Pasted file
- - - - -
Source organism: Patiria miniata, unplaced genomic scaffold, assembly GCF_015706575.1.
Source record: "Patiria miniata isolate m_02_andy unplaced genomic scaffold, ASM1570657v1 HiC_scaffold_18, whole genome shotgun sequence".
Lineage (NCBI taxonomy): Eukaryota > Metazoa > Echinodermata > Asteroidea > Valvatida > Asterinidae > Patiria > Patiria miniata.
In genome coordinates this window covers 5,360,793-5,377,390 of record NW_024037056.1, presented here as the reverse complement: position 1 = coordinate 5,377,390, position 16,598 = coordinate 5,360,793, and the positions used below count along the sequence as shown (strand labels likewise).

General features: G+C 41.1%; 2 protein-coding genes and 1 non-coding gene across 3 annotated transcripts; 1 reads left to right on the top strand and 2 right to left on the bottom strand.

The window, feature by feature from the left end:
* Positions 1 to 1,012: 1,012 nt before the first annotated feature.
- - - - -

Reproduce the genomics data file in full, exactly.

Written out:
Source organism: Patiria miniata, unplaced genomic scaffold, assembly GCF_015706575.1.
Source record: "Patiria miniata isolate m_02_andy unplaced genomic scaffold, ASM1570657v1 HiC_scaffold_18, whole genome shotgun sequence".
Lineage (NCBI taxonomy): Eukaryota > Metazoa > Echinodermata > Asteroidea > Valvatida > Asterinidae > Patiria > Patiria miniata.
In genome coordinates this window covers 5,360,793-5,377,390 of record NW_024037056.1, presented here as the reverse complement: position 1 = coordinate 5,377,390, position 16,598 = coordinate 5,360,793, and the positions used below count along the sequence as shown (strand labels likewise).

General features: G+C 41.1%; 2 protein-coding genes and 1 non-coding gene across 3 annotated transcripts; 1 reads left to right on the top strand and 2 right to left on the bottom strand.

The window, feature by feature from the left end:
* Positions 1 to 1,012: 1,012 nt before the first annotated feature.